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  • Wool Care: The Basics
  • Post author
    Stefanie Bye
  • diaperinglanolizingwoolwool carewool types

Wool Care: The Basics

Wool is a magical cloth diapering material. Many people find it difficult to understand how it works and why someone would use it for diapercovers and boosters, but once they take the plunge, it can be the answer tomany of the issues that arise from modern cloth diapering. If you need morefacts on why people choose wool, check this out. For anyone who asks how it works or why you use it, you can always just tell them it's magic. 

Wool types, terms, and care:

Wool knits and interlock comes in many forms. Here are thecurrently available options:

Knits:

Knit wool covers seem to be the most commonly used. They canbe handmade or machine made. Handmade knits are sometimes made withmachine-washable fibers (with special care instructions, of course—the fibersare branded as SuperWash) but most should be hand washed to avoid felting. Thefibers are dyed and set before they are knitted so it is somewhat rare to haveknits bleed when washed. Wool pants can also be crocheted but it is less commonbecause most parents prefer the look of knit, the way the wool yarn colorwayslook, and crochet can be more bulky. In terms of function, they are essentiallyequal. 

Knits are very durable and retain their value well. They dorequire gentle care when washing—hand washing and no scrubbing. They can getsnags and pulls if the child wearing them brushes sharp objects. Usually pullscan be repaired by the owner and there are several knit experts who can fixvirtually anything for pretty cheap so that shouldn’t deter a buyer. Knits areoften described as luxurious, soft, squishy, and beautiful. 

Felting:

When previously unfelted wool is exposed to water, heat, andagitation, the tiny scales on the fibers will lift up and then lock down ontoother nearby fibers and cause the weave to become tighter and make the entiregarment more dense (thick) and smaller in size. 

Machine-washable knits have hadthe fibers treated so that the scales will not lift up, but it is generallyadvised to hand wash wool no matter what care is allowed. Some peopleintentionally felt wool for diaper covers and boosters to increase surface areaand absorbency or to make a piece fit a child better. Interlock wool comes fromthe manufacturer unfelted and then is felted by the person making the garment. Thismakes the completed piece machine washable in many cases. Felting branded woolpieces will decrease their resale value so please be mindful of that.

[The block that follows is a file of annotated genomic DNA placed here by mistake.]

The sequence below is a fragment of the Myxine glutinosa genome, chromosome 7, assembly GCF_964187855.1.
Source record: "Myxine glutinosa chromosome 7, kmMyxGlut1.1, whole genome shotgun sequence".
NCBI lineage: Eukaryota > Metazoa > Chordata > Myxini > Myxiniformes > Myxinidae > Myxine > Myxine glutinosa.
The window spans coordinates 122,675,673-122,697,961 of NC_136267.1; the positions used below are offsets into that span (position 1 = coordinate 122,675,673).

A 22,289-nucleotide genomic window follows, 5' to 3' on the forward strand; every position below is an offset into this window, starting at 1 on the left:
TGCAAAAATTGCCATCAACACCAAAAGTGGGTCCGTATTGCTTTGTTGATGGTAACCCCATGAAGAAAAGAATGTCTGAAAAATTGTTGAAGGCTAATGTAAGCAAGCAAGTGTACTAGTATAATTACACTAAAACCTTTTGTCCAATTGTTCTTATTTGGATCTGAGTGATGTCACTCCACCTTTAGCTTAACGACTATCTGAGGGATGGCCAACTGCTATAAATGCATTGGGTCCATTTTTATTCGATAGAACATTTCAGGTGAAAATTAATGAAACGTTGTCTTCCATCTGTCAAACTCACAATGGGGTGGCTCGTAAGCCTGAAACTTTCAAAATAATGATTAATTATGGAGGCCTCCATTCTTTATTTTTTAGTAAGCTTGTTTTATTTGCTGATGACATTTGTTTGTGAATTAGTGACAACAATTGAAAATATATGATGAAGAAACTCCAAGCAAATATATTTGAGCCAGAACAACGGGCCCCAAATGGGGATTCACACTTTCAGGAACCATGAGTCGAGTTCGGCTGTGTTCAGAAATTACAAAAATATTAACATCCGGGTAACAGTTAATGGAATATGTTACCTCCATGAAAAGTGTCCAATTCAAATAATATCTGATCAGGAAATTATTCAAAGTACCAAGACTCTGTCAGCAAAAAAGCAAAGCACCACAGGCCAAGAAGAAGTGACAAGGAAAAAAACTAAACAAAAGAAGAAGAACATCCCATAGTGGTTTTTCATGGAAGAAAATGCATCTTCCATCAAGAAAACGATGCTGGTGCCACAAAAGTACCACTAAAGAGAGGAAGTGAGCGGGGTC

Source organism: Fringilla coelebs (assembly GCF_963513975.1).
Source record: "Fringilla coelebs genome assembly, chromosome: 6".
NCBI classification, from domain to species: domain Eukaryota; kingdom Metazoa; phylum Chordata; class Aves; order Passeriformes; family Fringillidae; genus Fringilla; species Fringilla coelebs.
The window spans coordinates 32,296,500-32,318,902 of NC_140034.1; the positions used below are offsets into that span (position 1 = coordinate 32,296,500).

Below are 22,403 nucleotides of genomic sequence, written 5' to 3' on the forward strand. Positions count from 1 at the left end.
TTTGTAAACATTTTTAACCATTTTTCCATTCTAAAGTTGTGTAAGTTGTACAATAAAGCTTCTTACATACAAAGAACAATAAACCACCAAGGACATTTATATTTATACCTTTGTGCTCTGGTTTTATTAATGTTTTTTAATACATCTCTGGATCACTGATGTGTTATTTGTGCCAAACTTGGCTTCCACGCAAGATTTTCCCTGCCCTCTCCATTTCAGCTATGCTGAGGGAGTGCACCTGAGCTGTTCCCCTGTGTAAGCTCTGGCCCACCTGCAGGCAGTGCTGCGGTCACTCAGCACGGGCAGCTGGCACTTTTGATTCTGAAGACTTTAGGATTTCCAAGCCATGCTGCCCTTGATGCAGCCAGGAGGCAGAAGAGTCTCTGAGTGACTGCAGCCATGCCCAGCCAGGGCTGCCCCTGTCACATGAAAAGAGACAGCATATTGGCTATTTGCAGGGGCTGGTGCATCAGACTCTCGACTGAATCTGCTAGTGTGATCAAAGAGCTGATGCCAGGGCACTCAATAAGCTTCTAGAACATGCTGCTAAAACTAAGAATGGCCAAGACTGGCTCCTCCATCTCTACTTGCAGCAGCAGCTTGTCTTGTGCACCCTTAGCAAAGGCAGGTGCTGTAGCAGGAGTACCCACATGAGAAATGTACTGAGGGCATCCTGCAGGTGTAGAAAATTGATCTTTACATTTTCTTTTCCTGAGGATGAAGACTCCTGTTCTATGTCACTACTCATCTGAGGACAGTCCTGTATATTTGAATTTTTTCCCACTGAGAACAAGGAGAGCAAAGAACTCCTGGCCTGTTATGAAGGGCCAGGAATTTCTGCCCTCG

Interlock:

Wool interlock is machine made and then goes through a felting and dyeing process by the garment maker. Wool interlock garments can be machine washed on gentle, handwash, delicate, or wool cycles with mild detergent which makes them fairly simple to care for. They can also be gently scrubbed with wool wash bars to remove stains. Always check with the maker of the garment as far as particular care and products to use an avoid when caring for it. 

 

Lanolin:                                             

Lanolin is essentially the waxy substance that sheep excretefrom sebaceous glands that coats their wool as it grows. It is harvested bybeing pressed from sheered wool. It then endures processes to sterilize andpurify it for various uses. Lanolin is available to consumers in various forms;liquid, solid cubes with Fragrance Oil or Essential Oil and emulsifiers added,or in solid form in jars. Any sterile lanolin is fine to use for lanolizingwool. Lanolin should be applied every time wool is stripped or washed in orderto recharge the fibers so that the wool can do its job. Lanolin combined withthe wool fibers is what makes it antibacterial, absorbent, and waterproof allat the same time.

Essentially, lanolin converts ammonia in urine that makes itpast the diaper into water and salt. The water evaporates when the garment isallowed to air dry and the salt crystallizes and sits harmlessly in the fibersuntil the next wash. Most people wash every couple weeks to once a monthdepending on use, but the rule of thumb is that the wool may have a urine smellwhen wet but when it is dry it should be odorless, as the lanolin is doing itsconversion process. If the wool smells of urine once dry, that’s the signal towash (to remove urine crystals) and lanolize (recharge the wool’s magicalpowers). If the wool merely has dirt from a child’s exploration in the world,the wool most likely just needs a spot clean or a gentle soak with wool washand doesn’t need to be lanolized.

Lanolizing and washing wool is a topic of its own since there are manydifferent ways to do it and I will be splitting it from this post so as not toinundate with information. 

No wool products should be tumble dried as the threeingredients to felting will be present: water, heat, and agitation. Once woolis washed and/or lanolized inside out, the best way to dry it is to place thepiece inside out (do not wring) between the folds of a towel and roll up topress out the water. You can also place the garment in the drum of the washingmachine and run a spin cycle with no rinse to get most of the water out. Then,the remaining drying process should be completed lying flat on some sort ofdrying rack that is vented and allows air flow. 

Originally Published on 9/5/13 by Lindsey Organ on Bambini Fluff

  • Post author
    Stefanie Bye
  • diaperinglanolizingwoolwool carewool types